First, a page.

How to Explain Social Distancing to Children?
The coronavirus seems to have countered a deep-rooted belief in human beings: “a hug cures everything.” We’re learning to live without hugs, since avoiding physical contact with others is, among other things, indispensable in eradicating contagion. Now, how can we explain social distancing to our children so that it doesn’t have a negative connotation for them?
It’s precisely the youngest ones who understand that people communicate mainly through body-to-body contact.
What is social distancing in the coronavirus context?
Social distancing refers to maintaining certain physical distance between people. By avoiding body-to-body contact, we can prevent the spread and the possibility of contagion of the virus. As we already know, the virus can be spread when a person talks, sneezes or coughs, and saliva particles reach another person.
Therefore, the famous social distancing in the context of coronavirus refers precisely to maintaining a distance between oneself and other people. A space that we should calculate to be approximately six feet away from the person closest to us.
How to explain social distancing to children?
The need for physical contact is fundamental in the emotional development of babies and children. A caress, a hug, holding hands, etc., are part of learning and recognizing emotions at an early age.
So, developing feelings depends on physical contact between children and those around them, and on how this is internalized. In other words, expression and management of feelings depend on the complexity, quantity and quality of these contacts.
Now, given the presence of the coronavirus in our lives, physical contact that children are accustomed to has suddenly been suspended.
Apart from the people they live with at home, a child must maintain social distance from the rest of their family and friends. It’s quite difficult to make a child understand that they can’t get close to an uncle, grandfather, grandmother, or friend.
Therefore, parents must make their children understand that this is a physical distance, but not a social one. Children must understand the reasons why they should keep away from people they love, without this having a negative impact on them.
It’s necessary for the little ones to adapt, on a psychological level, to a new practice — moving away instead of moving closer. This is something they’re not at all accustomed to, precisely due to their nature.
How to make children understand that further away doesn’t mean less love…
To explain social distancing to our children in a way they can respect and understand in a positive fashion, we can use reasoning such as:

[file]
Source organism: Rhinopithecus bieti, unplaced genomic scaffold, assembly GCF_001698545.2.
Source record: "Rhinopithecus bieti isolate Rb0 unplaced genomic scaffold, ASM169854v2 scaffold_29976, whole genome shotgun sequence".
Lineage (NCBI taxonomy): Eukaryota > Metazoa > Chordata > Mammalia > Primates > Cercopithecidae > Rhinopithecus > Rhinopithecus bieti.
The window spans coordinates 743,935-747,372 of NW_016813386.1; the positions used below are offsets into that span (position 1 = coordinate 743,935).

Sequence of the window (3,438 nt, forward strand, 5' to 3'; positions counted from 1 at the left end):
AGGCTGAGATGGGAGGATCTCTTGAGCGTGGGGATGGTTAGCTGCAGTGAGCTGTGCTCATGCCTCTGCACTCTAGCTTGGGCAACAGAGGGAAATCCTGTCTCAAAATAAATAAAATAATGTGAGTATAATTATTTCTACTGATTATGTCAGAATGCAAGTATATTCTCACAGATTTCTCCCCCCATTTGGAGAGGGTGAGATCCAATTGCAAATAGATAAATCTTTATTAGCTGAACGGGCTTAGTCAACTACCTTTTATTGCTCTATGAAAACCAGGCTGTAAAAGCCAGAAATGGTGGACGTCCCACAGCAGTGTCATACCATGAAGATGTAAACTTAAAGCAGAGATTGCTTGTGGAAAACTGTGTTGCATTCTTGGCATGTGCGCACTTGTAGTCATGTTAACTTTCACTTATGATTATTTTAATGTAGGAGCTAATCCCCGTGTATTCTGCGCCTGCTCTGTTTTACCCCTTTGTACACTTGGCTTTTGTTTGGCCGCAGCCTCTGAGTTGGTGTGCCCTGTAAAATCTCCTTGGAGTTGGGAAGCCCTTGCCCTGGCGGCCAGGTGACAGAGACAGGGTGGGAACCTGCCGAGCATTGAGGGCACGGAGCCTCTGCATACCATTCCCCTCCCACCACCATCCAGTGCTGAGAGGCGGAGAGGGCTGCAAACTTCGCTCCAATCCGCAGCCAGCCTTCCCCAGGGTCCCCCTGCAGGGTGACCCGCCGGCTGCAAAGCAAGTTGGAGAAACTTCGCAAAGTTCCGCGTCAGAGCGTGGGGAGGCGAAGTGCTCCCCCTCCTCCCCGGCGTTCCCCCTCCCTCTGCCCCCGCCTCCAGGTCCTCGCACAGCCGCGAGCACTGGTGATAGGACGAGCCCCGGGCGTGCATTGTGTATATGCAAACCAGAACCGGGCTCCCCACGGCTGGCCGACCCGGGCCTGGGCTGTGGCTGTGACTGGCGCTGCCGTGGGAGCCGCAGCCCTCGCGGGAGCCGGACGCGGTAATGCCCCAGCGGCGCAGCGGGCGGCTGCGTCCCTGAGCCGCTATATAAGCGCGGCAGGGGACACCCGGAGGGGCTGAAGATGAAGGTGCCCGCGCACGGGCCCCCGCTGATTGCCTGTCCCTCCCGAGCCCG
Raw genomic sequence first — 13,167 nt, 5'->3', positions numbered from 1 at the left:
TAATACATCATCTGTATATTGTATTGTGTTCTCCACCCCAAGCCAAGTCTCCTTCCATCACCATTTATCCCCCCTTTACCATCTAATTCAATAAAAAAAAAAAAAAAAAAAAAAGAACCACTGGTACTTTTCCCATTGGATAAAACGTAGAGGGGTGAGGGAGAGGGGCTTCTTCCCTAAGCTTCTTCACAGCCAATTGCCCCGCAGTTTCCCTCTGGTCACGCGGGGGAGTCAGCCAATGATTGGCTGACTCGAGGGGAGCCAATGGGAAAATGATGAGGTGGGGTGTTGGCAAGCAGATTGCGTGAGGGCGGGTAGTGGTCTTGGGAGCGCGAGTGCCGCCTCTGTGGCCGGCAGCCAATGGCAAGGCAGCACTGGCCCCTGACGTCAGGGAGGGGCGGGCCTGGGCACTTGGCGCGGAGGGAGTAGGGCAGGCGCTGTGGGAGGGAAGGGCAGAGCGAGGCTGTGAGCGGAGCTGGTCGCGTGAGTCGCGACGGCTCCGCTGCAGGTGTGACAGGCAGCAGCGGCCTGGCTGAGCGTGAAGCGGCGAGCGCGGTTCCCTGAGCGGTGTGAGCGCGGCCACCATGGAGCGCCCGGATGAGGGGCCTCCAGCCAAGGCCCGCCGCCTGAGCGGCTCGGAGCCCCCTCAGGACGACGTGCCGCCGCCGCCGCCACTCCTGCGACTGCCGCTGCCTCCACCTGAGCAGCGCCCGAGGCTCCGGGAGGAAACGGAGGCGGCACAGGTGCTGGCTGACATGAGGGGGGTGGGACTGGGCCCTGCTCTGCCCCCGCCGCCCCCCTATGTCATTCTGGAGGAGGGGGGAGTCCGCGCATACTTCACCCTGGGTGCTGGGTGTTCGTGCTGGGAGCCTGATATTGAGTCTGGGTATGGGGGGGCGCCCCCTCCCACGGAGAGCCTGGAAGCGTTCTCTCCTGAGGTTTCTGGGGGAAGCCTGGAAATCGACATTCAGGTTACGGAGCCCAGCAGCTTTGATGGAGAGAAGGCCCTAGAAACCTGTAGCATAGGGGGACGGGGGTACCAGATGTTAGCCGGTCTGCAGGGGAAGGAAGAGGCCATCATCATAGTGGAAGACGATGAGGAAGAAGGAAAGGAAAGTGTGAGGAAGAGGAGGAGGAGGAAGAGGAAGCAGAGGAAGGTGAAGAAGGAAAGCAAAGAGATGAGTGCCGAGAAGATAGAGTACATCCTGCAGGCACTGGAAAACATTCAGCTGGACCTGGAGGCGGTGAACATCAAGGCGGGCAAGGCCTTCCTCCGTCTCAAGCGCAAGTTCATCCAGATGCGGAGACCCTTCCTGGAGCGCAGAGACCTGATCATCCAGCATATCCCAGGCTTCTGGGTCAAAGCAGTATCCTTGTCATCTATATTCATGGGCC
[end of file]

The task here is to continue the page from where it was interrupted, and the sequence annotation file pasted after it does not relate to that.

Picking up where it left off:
- Explain to them that distance is a way to protect their loved ones, and also themselves.
- Show them that physical distance doesn’t imply emotional distance. In these circumstances, it’s important to resort to technology and social networks to bring together children and their loved ones.
- Encourage them to go out to the park or take walks and have fun during the permitted time intervals. There are children who are afraid to go out, or don’t want to because they can’t get close to their friends. So it’s important to encourage and help them socialize while maintaining the distance.
- Finally, as parents, we must try to comfort and cheer up our children. We must explain to them that this is an exceptional situation, and as such, it won’t last forever. As parents, we must give our children hope that very soon they’ll go back to their daily games and hugs.
All cited sources were thoroughly reviewed by our team to ensure their quality, reliability, currency, and validity. The bibliography of this article was considered reliable and of academic or scientific accuracy.
- SABER, Q. D. (2020). SOBRE EL CORONAVIRUS. Recuperado de http://www.visionchivilcoy.com.ar/revistas/revista-abril.pdf
- Guzmán, C. M. (2020). INTERVENCIÓN Y PSICOTERAPIA EN CRISIS EN TIEMPOS DEL CORONAVIRUS. Santiago. Recuperado de https://cepps.udp.cl/wp-content/uploads/2018/05/IC-en-Tiempos-de-Coronavirus.pdf
- Espada, J. P., Orgilés, M., Piqueras, J. A. y Morales, A. (2020). Las buenas prácticas en la atención psicológica infanto-juvenil ante el COVID-19. Clínica y Salud. Avance online.(Revisado 3 mayo 2020). https://doi. org/10.5093/clysa2020a14. Recuperado de https://www.researchgate.net/profile/Jose_Espada/publication/340967589_Buenas_practicas_en_la_atencion_psicologica_infanto-juvenil_ante_el_COVID-19/links/5ea80d33a6fdcccf72690c17/Buenas-practicas-en-la-atencion-psicologica-infanto-juvenil-ante-el-COVID-19.pdf